AMC's zombie sensation, "The Walking Dead," returns for Season 2 tonight, and we're pleased to report that it retains its hard-earned status as the TV show most likely to send shivers up your spine -- or, at the very least, make you lose your lunch.
Yes, the gruesome ghouls are back in attack mode. And thanks to their rotting flesh, sunken eyes and really bad hygiene, the ick factor is at an all-time high. Fair warning: The gripping 90-minute opener contains a zombie autopsy scene that makes anything you've witnessed on "CSI" feel like a child's game of "Operation."
Then again, the "Dead"-heads who helped make the show AMC's biggest hit (yes, bigger than "Mad Men") get that it's so much more than gore porn. At its heart, it's a survivalist story that focuses on how human lives are drastically altered when society collapses and regular folk are plunged into a strange, hostile environment. Think "Lost" with mobs of insatiable cannibals.
This dynamic provides "The Walking Dead" with its beating heart and enables it to push emotional buttons that other shows don't. And based on the first two installments of a 13-episode season, it will continue to have viewers perched on the edge of their sofas.
That's a very good sign, considering that some doubts had been raised about the creative future of "Dead" this summer when show-runner Frank Darabont suddenly bolted in the middle of production. Although the series is based on an acclaimed graphic novel by Robert Kirkman (also an executive producer), Darabont got much of the credit for establishing its visual mastery and creepy vibe.
But the show, of course, must go on. Glen Mazzara, Darabont's top assistant, was put in charge, and perhaps more important, Kirkman stuck around to see things through. The result? Well, at least in the early going, both the production values and the anxiety level remain high.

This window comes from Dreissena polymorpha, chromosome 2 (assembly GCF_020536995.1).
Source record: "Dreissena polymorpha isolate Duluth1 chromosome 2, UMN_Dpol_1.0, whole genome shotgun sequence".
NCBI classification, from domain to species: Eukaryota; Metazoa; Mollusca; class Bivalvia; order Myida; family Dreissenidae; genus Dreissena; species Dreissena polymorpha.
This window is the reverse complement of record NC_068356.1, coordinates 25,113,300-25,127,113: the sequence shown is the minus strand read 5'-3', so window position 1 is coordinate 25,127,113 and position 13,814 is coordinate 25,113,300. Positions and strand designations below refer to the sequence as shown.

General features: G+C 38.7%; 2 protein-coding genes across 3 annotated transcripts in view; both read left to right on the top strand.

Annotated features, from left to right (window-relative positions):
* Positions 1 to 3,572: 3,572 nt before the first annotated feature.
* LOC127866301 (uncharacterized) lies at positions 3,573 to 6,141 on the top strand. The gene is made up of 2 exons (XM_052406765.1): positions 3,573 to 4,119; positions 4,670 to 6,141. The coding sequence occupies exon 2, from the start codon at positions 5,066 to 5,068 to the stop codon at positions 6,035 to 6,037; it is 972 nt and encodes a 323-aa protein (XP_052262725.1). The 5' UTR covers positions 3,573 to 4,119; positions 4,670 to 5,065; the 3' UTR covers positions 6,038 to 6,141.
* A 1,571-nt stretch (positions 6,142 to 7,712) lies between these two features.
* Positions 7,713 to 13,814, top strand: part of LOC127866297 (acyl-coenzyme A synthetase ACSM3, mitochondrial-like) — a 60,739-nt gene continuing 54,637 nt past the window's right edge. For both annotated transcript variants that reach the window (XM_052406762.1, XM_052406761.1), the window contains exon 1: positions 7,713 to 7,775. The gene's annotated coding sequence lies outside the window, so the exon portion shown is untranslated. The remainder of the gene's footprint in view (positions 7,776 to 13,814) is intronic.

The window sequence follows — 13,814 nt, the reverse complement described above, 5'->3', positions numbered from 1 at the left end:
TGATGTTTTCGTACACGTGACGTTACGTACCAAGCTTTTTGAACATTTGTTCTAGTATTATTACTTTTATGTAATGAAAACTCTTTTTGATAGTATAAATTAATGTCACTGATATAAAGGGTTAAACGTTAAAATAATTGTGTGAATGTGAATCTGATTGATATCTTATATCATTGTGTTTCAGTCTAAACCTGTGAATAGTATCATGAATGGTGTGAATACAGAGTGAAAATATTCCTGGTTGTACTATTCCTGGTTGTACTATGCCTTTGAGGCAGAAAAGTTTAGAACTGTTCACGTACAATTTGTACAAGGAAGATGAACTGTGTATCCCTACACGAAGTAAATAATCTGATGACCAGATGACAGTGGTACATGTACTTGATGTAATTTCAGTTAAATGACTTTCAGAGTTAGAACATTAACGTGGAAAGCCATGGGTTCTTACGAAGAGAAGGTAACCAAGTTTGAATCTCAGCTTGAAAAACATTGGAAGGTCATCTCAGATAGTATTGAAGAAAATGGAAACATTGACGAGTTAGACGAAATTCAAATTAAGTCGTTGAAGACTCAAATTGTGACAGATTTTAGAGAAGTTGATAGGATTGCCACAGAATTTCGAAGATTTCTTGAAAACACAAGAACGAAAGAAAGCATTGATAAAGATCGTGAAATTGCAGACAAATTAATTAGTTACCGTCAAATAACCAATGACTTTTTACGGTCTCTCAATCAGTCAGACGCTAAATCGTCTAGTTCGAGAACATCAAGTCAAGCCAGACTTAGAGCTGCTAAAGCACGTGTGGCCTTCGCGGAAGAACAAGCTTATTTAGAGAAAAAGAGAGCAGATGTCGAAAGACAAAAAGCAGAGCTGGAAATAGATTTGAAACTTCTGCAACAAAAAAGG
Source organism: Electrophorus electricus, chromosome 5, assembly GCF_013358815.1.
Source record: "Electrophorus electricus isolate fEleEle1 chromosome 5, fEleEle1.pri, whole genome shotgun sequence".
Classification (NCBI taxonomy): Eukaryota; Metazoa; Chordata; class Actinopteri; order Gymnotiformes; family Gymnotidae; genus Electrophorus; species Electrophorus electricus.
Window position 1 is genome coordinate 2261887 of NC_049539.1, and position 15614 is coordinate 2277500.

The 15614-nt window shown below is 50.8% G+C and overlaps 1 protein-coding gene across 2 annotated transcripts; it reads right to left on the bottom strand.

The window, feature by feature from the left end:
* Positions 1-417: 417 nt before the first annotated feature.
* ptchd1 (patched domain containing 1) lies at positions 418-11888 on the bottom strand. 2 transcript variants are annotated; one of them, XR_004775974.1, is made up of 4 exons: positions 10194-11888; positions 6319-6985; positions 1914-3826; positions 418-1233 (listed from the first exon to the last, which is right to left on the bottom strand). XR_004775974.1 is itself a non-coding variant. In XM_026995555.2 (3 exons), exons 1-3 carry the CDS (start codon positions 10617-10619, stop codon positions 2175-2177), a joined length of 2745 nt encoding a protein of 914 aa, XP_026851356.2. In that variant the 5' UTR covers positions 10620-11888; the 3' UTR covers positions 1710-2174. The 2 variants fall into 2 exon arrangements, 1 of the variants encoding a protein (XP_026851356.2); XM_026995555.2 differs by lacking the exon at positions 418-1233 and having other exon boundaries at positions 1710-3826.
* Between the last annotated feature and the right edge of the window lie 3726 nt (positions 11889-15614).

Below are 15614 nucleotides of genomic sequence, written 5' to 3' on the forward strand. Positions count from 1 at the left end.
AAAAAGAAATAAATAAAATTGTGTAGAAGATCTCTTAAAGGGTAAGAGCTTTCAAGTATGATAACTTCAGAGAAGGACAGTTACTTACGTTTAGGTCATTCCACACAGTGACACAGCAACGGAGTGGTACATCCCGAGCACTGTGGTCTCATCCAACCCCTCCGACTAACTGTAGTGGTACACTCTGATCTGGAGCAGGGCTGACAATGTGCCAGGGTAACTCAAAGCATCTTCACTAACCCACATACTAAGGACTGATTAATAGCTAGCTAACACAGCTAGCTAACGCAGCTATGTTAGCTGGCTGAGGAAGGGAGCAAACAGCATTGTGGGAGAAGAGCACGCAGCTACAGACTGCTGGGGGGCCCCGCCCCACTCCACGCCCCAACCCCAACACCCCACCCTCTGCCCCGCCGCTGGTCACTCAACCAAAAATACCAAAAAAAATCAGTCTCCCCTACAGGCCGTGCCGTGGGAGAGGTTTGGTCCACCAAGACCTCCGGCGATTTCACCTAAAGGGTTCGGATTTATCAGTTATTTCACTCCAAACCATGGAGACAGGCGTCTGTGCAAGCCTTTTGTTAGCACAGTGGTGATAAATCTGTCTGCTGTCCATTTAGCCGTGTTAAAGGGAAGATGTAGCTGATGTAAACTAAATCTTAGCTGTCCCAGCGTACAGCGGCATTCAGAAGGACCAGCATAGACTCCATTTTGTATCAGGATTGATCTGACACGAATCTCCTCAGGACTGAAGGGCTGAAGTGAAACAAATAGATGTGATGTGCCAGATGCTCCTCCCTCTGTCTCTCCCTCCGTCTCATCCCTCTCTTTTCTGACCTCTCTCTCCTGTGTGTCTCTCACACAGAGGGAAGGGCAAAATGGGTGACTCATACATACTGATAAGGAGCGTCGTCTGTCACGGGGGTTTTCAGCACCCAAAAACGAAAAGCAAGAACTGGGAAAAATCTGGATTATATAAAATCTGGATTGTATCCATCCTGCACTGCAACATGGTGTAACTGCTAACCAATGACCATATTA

When we last left "The Walking Dead," our gutsy little band of survivors, led by stoic lawman Rick Grimes (Andrew Lincoln), was on the run again. What they thought was a safe haven, Atlanta's Centers for Disease Control, went up in flames, forcing them to seek another form of shelter.
As Season 2 unfolds, they're fleeing Atlanta and hoping to reach Fort Benning, an Army base about 125 miles away. Unfortunately, they don't get far before trouble arises in the form of a roadblock and a huge throng of ghastly, flesh-eating stiffs.
Just when you think "The Walking Dead" might be getting a little claustrophobic, its world opens up with the introduction of several intriguing new characters, some of whom don't appear in the comic book. Meanwhile, we continue to learn more about our core group of survivors as personal agendas emerge and the constant fight-for-your-life tension places additional strain on everyone.
Especially of note is the key trio of Rick; his wife, Lori (Sarah Wayne Callies); and his sheriff's department pal, Shane (Jon Bernthal). When the saga opened last season, Lori and Shane assumed that Rick had died in a zombie invasion at the hospital, where he had been recovering from gunshot wounds. Subsequently, they initiated a relationship.
But under the presently dire circumstances, Lori has circled the wagons with Rick and their young son Carl (Chandler Riggs), choosing to keep the affair a secret. That has left Shane feeling like a third wheel and thinking of striking out on his own. Like we said, this show isn't just about zombies.
We'll refrain from issuing any spoilers, but be assured that several shivery thrills and some interesting plot twists are in the offing. Also, brace yourself for a shocking incident that brings even more emotional oomph to the show.
Still, you have to wonder how long "The Walking Dead" can continue to keep the suspense percolating. This season's 13-episode order more than doubles Season 1's six, and already you can sense the writers straining to find new ways to kill off the zombies. A cleaver, screwdriver, baseball bat, rock and arrow are all deployed in the first two episodes. Moreover, just how much running can our characters do before it gets to feel monotonous?
Then again, maybe it's best to quit worrying about where the show is going and just enjoy it for what it is. For now, "The Walking Dead" is alive and well.